13. Talking to yourself when other people can hear you.

Look, I mumble to myself all the time when I’m working. A lot of people do. But I work at home, where the only person I can annoy with my incoherent ramblings is my dog, who is asleep most of the time. (Very poor work ethic, that one.) If you’re in a shared office, those random mumblings, or your whistling habit, or the way you tap your pen on your desktop, or any of the other unconscious, idiosyncratic noises you make can drive your coworkers up the wall. Of course, it can be hard to keep track of habits that are often unconscious, but at least try to be aware of the random noises you make and curb them. You’ll be amply repaid with saner coworkers.

14. Taking care of personal hygiene at your desk.

There's a time and a place to clip your toe nails, and the middle of the workday in your shared office space is not it. Same goes for flossing and other aspects of personal hygiene. Do it at home or in the bathroom — your coworkers will thank you.

15. Having loud phone conversations where other people can hear you.

In a communal workspace, everyone has to get used to a little ambient noise; there's just no way to have complete silence at all times, and doing your job may require you to be on the phone with clients or contractors. You can do your best, however, to keep noise levels down. That means not having lengthy personal calls in the space you share with your coworkers, and, if you have a long work-related call to make, it may be a good idea to take the call into a conference room or empty office.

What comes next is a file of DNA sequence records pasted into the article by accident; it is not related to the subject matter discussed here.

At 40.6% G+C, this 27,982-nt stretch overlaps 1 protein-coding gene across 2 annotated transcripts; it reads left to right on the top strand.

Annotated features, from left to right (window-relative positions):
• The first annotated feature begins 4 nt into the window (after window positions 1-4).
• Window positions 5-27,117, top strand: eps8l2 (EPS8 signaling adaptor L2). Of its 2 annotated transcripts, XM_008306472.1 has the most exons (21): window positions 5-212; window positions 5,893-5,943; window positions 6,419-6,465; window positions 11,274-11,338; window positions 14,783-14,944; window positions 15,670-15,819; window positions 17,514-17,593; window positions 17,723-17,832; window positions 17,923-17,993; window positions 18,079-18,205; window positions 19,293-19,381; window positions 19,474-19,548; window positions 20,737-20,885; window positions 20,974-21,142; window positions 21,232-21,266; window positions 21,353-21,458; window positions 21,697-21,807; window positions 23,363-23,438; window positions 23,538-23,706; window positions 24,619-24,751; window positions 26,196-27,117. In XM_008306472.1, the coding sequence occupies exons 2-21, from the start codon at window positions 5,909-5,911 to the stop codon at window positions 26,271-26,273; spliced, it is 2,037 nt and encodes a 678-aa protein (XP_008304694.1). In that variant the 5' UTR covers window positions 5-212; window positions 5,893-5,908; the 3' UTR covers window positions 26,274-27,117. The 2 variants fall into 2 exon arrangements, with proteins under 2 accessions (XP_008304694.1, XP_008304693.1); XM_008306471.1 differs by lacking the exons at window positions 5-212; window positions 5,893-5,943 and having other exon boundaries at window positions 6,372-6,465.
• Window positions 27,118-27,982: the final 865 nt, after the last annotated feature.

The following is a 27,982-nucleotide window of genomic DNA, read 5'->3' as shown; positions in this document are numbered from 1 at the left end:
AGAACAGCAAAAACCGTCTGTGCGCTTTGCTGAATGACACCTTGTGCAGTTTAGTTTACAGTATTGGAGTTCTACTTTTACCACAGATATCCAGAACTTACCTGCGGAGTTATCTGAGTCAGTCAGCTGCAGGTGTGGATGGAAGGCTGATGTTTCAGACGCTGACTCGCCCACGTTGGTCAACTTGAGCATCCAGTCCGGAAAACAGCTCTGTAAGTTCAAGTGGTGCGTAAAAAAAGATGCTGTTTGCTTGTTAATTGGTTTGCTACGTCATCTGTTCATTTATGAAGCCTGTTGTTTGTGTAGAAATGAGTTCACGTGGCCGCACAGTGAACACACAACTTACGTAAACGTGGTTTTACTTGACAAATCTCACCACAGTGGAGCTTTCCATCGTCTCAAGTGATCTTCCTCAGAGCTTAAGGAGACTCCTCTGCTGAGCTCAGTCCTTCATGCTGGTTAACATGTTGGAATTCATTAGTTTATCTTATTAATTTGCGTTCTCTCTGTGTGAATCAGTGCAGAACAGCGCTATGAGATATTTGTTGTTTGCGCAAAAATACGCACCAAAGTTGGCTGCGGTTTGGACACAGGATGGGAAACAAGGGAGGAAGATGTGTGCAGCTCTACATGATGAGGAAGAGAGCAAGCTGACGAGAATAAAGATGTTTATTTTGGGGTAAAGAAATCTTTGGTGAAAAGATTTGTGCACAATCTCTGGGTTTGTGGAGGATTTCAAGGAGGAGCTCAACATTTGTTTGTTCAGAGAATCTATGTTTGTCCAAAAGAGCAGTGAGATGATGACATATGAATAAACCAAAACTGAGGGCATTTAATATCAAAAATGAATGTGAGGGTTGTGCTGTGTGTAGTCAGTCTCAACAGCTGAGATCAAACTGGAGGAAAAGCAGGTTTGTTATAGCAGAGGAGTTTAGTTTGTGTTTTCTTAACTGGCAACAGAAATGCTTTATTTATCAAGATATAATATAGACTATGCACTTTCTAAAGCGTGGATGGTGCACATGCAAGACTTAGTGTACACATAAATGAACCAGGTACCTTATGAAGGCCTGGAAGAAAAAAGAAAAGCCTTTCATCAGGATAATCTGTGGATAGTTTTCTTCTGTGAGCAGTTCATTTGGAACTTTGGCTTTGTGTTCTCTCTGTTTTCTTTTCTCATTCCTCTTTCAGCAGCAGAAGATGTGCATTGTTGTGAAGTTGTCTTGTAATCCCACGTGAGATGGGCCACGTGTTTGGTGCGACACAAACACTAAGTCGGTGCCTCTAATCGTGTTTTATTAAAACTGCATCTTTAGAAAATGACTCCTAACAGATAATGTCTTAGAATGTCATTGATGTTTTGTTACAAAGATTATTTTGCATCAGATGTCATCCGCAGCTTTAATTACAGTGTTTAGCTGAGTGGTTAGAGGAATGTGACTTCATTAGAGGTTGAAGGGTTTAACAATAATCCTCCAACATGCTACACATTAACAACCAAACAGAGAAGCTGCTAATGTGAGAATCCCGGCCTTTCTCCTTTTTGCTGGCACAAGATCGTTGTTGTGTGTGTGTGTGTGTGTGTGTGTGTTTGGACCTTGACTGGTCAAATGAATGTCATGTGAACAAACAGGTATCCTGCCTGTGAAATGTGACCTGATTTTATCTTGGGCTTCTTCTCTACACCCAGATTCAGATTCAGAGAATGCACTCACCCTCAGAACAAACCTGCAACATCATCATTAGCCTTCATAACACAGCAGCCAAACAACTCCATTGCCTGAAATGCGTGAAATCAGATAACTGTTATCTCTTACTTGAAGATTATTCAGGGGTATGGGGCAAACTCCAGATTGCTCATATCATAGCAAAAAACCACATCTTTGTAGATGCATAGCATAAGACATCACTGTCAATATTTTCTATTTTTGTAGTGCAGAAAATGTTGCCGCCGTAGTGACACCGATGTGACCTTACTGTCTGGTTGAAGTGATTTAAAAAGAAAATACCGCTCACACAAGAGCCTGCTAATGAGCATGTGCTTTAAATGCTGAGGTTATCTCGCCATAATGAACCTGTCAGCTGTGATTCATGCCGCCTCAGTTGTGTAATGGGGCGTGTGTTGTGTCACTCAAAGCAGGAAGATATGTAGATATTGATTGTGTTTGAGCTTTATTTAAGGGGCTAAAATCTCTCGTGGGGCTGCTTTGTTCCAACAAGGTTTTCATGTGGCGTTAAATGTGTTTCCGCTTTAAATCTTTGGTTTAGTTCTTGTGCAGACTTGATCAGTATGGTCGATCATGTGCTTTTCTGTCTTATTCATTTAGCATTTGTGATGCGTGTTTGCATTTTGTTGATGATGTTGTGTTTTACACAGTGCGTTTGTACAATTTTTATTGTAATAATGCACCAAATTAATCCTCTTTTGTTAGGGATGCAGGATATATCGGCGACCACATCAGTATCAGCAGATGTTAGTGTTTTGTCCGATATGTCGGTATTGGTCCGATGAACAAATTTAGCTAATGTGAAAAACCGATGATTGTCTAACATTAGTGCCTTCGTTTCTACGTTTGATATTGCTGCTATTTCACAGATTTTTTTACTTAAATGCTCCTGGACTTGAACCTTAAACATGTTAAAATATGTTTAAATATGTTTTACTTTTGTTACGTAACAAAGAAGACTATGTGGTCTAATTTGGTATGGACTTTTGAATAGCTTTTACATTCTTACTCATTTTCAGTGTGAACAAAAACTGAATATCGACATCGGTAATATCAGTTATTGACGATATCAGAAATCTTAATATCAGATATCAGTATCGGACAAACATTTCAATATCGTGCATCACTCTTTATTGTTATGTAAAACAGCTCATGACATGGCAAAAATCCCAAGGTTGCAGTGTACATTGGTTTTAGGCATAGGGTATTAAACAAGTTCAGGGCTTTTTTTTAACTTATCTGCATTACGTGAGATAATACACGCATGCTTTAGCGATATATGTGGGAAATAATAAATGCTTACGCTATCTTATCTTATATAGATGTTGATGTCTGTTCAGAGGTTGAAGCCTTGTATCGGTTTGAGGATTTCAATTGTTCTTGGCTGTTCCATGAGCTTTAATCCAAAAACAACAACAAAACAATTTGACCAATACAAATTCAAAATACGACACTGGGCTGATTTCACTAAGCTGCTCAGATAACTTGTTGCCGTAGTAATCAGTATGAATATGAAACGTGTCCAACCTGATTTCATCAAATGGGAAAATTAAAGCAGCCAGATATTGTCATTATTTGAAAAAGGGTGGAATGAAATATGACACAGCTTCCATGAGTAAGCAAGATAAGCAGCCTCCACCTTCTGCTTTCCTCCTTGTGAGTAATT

16. Non-stop complaining.

Complaining about your boss, coworker, or a difficult client with another coworker can be a sort of bonding ritual. Having someone to whom you can roll your eyes when David From Accounting says something particularly ridiculous can go a long way toward making your workweek bearable. But complaining all the time can also be toxic and inject a lot of unnecessary negativity into your work environment. Yes, people enjoy a good moment of commiseration now and then, but being met by a barrage of angst every time somebody walks in the room can make that person really hard to be around. Take a moment to think about the energy you bring into your work place. Do you walk in the door every morning, ranting about traffic during your commute? Do you go to your coworker’s cubicle just to vent about how annoyed you are by someone else in the office? You may need to check your negativity. Studies have shown that complaining is contagious; it leads other people to pick up similarly negative emotions, and it’s bad for your health. So why not try to present a sunnier outlook?

Images: NBC Universal Television; Giphy (16)